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Wind farm visual screening questions raised as Lal Lal project nears finish  

Credit:  Alex Ford | The Courier | June 1 2019 | www.thecourier.com.au ~~

How much screening is enough to block out a 161 metre tall wind turbine in your backyard?

That’s the question facing hundreds of people that have found themselves neighbours to turbines popping up across the district.

Each wind farm project has its own permit requirements for visual screening, and as the Lal Lal Wind Farm project’s northern precinct finishes construction, some people, who do not have turbines on their property, have reacted with surprise to the finished product.

“How are they going to block out 160 metres high turbines in your backyard?” he said.

“Not even in 20 years time are they going to be close to blocking them out, I don’t know what they’re thinking there.”

He said neighbours should have been fully informed about the program before construction began, instead of being told when it was almost finished.

A spokesperson for Lal Lal Wind Farms said preliminary plans for the program were “unable to progress” until the works were endorsed by DELWP.

“If our project neighbours feel that the amount of money on offer is not adequate to cover their landscaping requirements, we suggest that they apply for landscaping, rather than a payment. We understand that each project neighbour will have different requirements for landscaping,” they said.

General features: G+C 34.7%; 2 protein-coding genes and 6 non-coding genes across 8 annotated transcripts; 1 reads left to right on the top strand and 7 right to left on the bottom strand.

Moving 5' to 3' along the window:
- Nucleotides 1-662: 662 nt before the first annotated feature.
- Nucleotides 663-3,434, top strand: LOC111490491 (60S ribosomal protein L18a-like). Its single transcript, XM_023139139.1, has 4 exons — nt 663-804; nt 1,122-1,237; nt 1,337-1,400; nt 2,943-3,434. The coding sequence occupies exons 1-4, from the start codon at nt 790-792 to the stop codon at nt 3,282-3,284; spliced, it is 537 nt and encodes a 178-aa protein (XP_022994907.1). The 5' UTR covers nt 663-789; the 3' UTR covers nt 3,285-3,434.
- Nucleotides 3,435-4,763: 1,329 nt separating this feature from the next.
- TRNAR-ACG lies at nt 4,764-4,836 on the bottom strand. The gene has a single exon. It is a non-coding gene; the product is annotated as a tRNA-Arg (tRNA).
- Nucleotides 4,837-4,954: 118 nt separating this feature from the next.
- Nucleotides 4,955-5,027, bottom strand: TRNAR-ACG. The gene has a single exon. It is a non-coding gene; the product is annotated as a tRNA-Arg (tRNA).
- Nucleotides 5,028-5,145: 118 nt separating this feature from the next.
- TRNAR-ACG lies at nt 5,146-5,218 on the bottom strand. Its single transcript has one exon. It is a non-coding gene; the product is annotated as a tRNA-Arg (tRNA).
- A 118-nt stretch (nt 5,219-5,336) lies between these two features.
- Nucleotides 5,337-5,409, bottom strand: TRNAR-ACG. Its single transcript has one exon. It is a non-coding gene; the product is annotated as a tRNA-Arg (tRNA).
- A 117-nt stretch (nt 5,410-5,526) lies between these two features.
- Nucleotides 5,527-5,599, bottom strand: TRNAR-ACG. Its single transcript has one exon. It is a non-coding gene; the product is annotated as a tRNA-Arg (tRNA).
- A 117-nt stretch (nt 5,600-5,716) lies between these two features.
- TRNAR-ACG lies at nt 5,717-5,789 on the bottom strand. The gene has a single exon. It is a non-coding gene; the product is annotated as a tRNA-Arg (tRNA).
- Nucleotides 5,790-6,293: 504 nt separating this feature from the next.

One of the turbines at Yendon is undergoing reliability testing, after a few weather-related delays.

Construction at Yendon is expected to be complete around July, and at the southern part of the project at Elaine in September.

Source:  Alex Ford | The Courier | June 1 2019 | www.thecourier.com.au

This article is the work of the source indicated. Any opinions expressed in it are not necessarily those of National Wind Watch.

The copyright of this article is owned by the author or publisher indicated. As part of its noncommercial effort to present the environmental, social, scientific, and economic issues of large-scale wind power development to a global audience seeking such information, National Wind Watch endeavors to observe "fair use" as provided for in section 107 of U.S. Copyright Law and similar "fair dealing" provisions of the copyright laws of other nations. Send requests to excerpt, general inquiries, and comments to query/wind-watch.org.

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